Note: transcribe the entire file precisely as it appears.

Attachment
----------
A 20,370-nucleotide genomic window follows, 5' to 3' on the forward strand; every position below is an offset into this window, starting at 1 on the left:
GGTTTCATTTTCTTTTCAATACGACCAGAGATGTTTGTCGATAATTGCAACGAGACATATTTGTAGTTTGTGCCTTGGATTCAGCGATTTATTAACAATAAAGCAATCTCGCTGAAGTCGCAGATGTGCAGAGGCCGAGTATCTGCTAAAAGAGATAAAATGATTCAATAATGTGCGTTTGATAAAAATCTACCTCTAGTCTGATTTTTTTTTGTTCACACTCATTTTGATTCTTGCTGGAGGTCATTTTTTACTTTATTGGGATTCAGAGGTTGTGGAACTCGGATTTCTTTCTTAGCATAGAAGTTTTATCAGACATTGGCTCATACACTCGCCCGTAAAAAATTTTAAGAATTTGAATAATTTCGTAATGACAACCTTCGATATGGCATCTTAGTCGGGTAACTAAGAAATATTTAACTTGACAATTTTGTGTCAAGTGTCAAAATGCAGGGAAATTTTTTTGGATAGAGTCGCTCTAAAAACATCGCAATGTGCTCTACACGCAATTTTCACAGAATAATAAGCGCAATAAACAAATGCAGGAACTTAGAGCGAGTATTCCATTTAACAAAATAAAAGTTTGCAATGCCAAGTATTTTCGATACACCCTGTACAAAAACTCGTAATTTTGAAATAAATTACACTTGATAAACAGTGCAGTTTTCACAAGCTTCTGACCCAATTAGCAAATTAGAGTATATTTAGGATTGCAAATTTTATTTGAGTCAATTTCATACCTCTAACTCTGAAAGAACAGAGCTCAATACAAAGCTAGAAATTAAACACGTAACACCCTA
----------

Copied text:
A 20,370-nucleotide genomic window follows, 5' to 3' on the forward strand; every position below is an offset into this window, starting at 1 on the left:
GGTTTCATTTTCTTTTCAATACGACCAGAGATGTTTGTCGATAATTGCAACGAGACATATTTGTAGTTTGTGCCTTGGATTCAGCGATTTATTAACAATAAAGCAATCTCGCTGAAGTCGCAGATGTGCAGAGGCCGAGTATCTGCTAAAAGAGATAAAATGATTCAATAATGTGCGTTTGATAAAAATCTACCTCTAGTCTGATTTTTTTTTGTTCACACTCATTTTGATTCTTGCTGGAGGTCATTTTTTACTTTATTGGGATTCAGAGGTTGTGGAACTCGGATTTCTTTCTTAGCATAGAAGTTTTATCAGACATTGGCTCATACACTCGCCCGTAAAAAATTTTAAGAATTTGAATAATTTCGTAATGACAACCTTCGATATGGCATCTTAGTCGGGTAACTAAGAAATATTTAACTTGACAATTTTGTGTCAAGTGTCAAAATGCAGGGAAATTTTTTTGGATAGAGTCGCTCTAAAAACATCGCAATGTGCTCTACACGCAATTTTCACAGAATAATAAGCGCAATAAACAAATGCAGGAACTTAGAGCGAGTATTCCATTTAACAAAATAAAAGTTTGCAATGCCAAGTATTTTCGATACACCCTGTACAAAAACTCGTAATTTTGAAATAAATTACACTTGATAAACAGTGCAGTTTTCACAAGCTTCTGACCCAATTAGCAAATTAGAGTATATTTAGGATTGCAAATTTTATTTGAGTCAATTTCATACCTCTAACTCTGAAAGAACAGAGCTCAATACAAAGCTAGAAATTAAACACGTAACACCCTA